Assessment of gas molar density by gas modulation refractometry: A review of its basic operating principles and extraordinary performance2021In: Spectrochimica Acta Part B - Atomic Spectroscopy, ISSN 0584-8547, E-ISSN 1873-3565, Vol. 179, article id 106121Article in journal (Refereed)
    Abstract [en]

    A technique for high-precision and high-accuracy assessment of both gas molar (and number) density and pressure, Gas Modulation Refractometry (GAMOR), is presented. The technique achieves its properties by assessing refractivity as a shift of a directly measurable beat frequency by use of Fabry-Perot cavity (FPC) based refractometry utilizing the Pound-Drever-Hall laser locking technique. Conventional FPC-based refractometry is, however, often limited by fluctuations and drifts of the FPC. GAMOR remedies this by an additional utilization of a gas modulation methodology, built upon a repeated filling and evacuation of the measurement cavity together with an interpolation of the empty cavity responses. The procedure has demonstrated an ability to reduce the influence of drifts in a non-temperature stabilized dual-FPC (DFPC)-based refractometry system, when assessing pressure, by more than three orders of magnitude. When applied to a DFPC system with active temperature stabilization, it has demonstrated, for assessment of pressure of N2 at 4304 Pa at room temperature, which corresponds to a gas molar density of 1.7 × 10−6 mol/cm3, a sub-0.1 ppm precision (i.e. a resolution of 0.34 mPa). It is claimed that the ability to assess gas molar density is at least as good as so far has been demonstrated for pressure (i.e. for the molar density addressed, a resolution of at least 1.2 × 10−13 mol/cm3). It has recently been argued that the methodology should be capable of providing an accuracy that is in the low ppm range. These levels of precision and accuracy are unprecedented among laser-based techniques for detection of atomic and molecular species. Since the molar polarizability of He can be calculated by ab initio quantum mechanical calculations with sub-ppm accuracy, it can also be used as a primary or semi-primary standard of both gas molar (and number) density and pressure. © 2021 The Author(s)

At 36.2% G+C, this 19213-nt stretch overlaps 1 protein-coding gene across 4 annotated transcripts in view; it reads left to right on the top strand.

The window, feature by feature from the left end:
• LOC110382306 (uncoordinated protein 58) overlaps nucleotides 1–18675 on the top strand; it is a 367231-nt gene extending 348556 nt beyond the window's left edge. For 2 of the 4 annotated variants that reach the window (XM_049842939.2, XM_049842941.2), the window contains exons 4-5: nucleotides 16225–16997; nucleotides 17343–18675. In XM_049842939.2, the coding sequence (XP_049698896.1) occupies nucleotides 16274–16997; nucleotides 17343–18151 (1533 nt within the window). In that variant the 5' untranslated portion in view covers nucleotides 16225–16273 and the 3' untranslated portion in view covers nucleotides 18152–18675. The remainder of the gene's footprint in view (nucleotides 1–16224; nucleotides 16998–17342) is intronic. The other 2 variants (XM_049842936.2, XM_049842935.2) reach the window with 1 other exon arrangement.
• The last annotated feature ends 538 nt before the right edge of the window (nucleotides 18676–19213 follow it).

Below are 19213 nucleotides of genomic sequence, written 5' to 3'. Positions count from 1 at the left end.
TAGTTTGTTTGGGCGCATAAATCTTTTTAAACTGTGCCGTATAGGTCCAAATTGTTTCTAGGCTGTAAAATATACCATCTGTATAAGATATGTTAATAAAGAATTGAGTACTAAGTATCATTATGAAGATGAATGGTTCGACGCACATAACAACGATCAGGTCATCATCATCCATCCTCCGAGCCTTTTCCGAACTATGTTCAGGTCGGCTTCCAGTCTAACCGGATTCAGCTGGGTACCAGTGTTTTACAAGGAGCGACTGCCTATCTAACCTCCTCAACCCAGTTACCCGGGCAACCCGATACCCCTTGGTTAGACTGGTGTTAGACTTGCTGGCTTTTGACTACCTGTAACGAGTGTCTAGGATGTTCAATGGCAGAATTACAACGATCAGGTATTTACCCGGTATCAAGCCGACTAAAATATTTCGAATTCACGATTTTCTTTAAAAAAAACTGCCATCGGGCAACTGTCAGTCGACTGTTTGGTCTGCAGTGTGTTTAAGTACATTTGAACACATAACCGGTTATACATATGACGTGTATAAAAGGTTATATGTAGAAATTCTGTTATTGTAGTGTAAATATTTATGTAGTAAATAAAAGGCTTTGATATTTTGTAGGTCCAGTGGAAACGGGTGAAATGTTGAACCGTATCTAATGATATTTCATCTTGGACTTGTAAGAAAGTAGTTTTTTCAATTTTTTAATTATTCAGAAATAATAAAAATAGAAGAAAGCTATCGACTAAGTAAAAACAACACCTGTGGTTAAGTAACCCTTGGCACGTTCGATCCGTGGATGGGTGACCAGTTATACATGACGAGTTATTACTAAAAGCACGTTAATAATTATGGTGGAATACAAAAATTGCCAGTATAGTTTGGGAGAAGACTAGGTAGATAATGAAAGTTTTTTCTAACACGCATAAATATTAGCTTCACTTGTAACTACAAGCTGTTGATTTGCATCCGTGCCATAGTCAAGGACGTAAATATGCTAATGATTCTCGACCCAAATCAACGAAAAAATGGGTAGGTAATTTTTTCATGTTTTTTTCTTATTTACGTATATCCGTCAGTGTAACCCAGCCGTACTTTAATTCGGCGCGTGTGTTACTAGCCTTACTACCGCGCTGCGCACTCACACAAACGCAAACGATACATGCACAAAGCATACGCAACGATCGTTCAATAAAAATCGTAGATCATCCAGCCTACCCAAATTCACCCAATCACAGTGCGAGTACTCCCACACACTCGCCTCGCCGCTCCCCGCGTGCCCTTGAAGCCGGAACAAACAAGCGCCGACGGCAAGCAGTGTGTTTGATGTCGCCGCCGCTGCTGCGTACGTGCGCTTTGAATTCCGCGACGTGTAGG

• 13.
    Bai, Xiaohong
    et al.
    Northwest University, China; Carleton University, Canada.
    Claesson, Åsa
    RISE Research Institutes of Sweden, Digital Systems, Smart Hardware.
    Laronche, Albane
    Carleton University, Canada.
    Liu, Fu
    Carleton University, Canada.
    Hu, Manli
    Northwest University, China.
    Albert, Jaques
    Carleton University, Canada.
    Sensing applications of fiber Bragg gratings in single mode fibers with as-drawn 25 μm diameter cladding2021In: Optics and Laser Technology, ISSN 0030-3992, E-ISSN 1879-2545, Vol. 144, article id 107451Article in journal (Refereed)
    Abstract [en]